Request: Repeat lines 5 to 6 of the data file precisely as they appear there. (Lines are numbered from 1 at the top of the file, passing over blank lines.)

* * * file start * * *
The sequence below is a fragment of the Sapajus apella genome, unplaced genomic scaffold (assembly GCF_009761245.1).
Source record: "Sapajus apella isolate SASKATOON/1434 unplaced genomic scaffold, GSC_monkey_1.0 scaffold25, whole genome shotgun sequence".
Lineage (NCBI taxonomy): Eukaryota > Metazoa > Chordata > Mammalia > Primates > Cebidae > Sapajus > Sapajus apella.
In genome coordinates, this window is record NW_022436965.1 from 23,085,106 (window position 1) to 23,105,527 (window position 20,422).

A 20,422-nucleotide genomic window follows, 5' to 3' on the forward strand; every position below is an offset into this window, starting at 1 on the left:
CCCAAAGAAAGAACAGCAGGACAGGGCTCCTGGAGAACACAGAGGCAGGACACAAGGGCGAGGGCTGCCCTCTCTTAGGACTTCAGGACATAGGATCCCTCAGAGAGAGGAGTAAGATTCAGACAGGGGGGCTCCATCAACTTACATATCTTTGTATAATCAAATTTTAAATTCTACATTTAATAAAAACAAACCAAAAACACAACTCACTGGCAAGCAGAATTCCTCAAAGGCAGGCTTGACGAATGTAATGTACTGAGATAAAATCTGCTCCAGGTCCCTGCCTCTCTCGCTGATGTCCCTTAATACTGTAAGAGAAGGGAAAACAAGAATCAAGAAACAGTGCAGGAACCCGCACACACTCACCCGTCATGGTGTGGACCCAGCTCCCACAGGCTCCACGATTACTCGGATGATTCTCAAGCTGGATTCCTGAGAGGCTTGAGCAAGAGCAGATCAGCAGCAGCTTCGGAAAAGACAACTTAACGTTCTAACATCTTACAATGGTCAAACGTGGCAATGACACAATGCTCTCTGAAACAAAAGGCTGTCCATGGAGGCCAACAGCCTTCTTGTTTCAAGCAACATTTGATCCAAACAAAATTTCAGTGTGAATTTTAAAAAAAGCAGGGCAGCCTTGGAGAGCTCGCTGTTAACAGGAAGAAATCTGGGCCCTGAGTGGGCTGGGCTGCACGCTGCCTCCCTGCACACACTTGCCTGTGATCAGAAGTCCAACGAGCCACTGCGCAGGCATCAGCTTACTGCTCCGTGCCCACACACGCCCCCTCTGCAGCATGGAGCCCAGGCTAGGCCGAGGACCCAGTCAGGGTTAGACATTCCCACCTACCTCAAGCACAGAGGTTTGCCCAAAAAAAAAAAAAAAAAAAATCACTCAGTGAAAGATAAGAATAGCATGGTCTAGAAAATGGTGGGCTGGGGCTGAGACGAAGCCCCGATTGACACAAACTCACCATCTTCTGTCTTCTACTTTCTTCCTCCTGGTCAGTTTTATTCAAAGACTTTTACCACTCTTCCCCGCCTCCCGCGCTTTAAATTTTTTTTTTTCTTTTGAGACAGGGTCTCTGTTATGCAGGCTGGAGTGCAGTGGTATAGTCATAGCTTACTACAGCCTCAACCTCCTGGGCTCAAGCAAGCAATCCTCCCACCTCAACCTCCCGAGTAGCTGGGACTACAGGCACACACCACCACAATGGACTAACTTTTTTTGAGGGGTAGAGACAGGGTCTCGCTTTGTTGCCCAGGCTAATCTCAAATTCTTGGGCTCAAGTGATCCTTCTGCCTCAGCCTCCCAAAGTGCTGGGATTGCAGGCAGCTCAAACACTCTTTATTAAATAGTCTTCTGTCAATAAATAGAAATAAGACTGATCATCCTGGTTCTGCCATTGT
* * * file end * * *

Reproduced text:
A 20,422-nucleotide genomic window follows, 5' to 3' on the forward strand; every position below is an offset into this window, starting at 1 on the left:
CCCAAAGAAAGAACAGCAGGACAGGGCTCCTGGAGAACACAGAGGCAGGACACAAGGGCGAGGGCTGCCCTCTCTTAGGACTTCAGGACATAGGATCCCTCAGAGAGAGGAGTAAGATTCAGACAGGGGGGCTCCATCAACTTACATATCTTTGTATAATCAAATTTTAAATTCTACATTTAATAAAAACAAACCAAAAACACAACTCACTGGCAAGCAGAATTCCTCAAAGGCAGGCTTGACGAATGTAATGTACTGAGATAAAATCTGCTCCAGGTCCCTGCCTCTCTCGCTGATGTCCCTTAATACTGTAAGAGAAGGGAAAACAAGAATCAAGAAACAGTGCAGGAACCCGCACACACTCACCCGTCATGGTGTGGACCCAGCTCCCACAGGCTCCACGATTACTCGGATGATTCTCAAGCTGGATTCCTGAGAGGCTTGAGCAAGAGCAGATCAGCAGCAGCTTCGGAAAAGACAACTTAACGTTCTAACATCTTACAATGGTCAAACGTGGCAATGACACAATGCTCTCTGAAACAAAAGGCTGTCCATGGAGGCCAACAGCCTTCTTGTTTCAAGCAACATTTGATCCAAACAAAATTTCAGTGTGAATTTTAAAAAAAGCAGGGCAGCCTTGGAGAGCTCGCTGTTAACAGGAAGAAATCTGGGCCCTGAGTGGGCTGGGCTGCACGCTGCCTCCCTGCACACACTTGCCTGTGATCAGAAGTCCAACGAGCCACTGCGCAGGCATCAGCTTACTGCTCCGTGCCCACACACGCCCCCTCTGCAGCATGGAGCCCAGGCTAGGCCGAGGACCCAGTCAGGGTTAGACATTCCCACCTACCTCAAGCACAGAGGTTTGCCCAAAAAAAAAAAAAAAAAAAATCACTCAGTGAAAGATAAGAATAGCATGGTCTAGAAAATGGTGGGCTGGGGCTGAGACGAAGCCCCGATTGACACAAACTCACCATCTTCTGTCTTCTACTTTCTTCCTCCTGGTCAGTTTTATTCAAAGACTTTTACCACTCTTCCCCGCCTCCCGCGCTTTAAATTTTTTTTTTTCTTTTGAGACAGGGTCTCTGTTATGCAGGCTGGAGTGCAGTGGTATAGTCATAGCTTACTACAGCCTCAACCTCCTGGGCTCAAGCAAGCAATCCTCCCACCTCAACCTCCCGAGTAGCTGGGACTACAGGCACACACCACCACAATGGACTAACTTTTTTTGAGGGGTAGAGACAGGGTCTCGCTTTGTTGCCCAGGCTAATCTCAAATTCTTGGGCTCAAGTGATCCTTCTGCCTCAGCCTCCCAAAGTGCTGGGATTGCAGGCAGCTCAAACACTCTTTATTAAATAGTCTTCTGTCAATAAATAGAAATAAGACTGATCATCCTGGTTCTGCCATTGT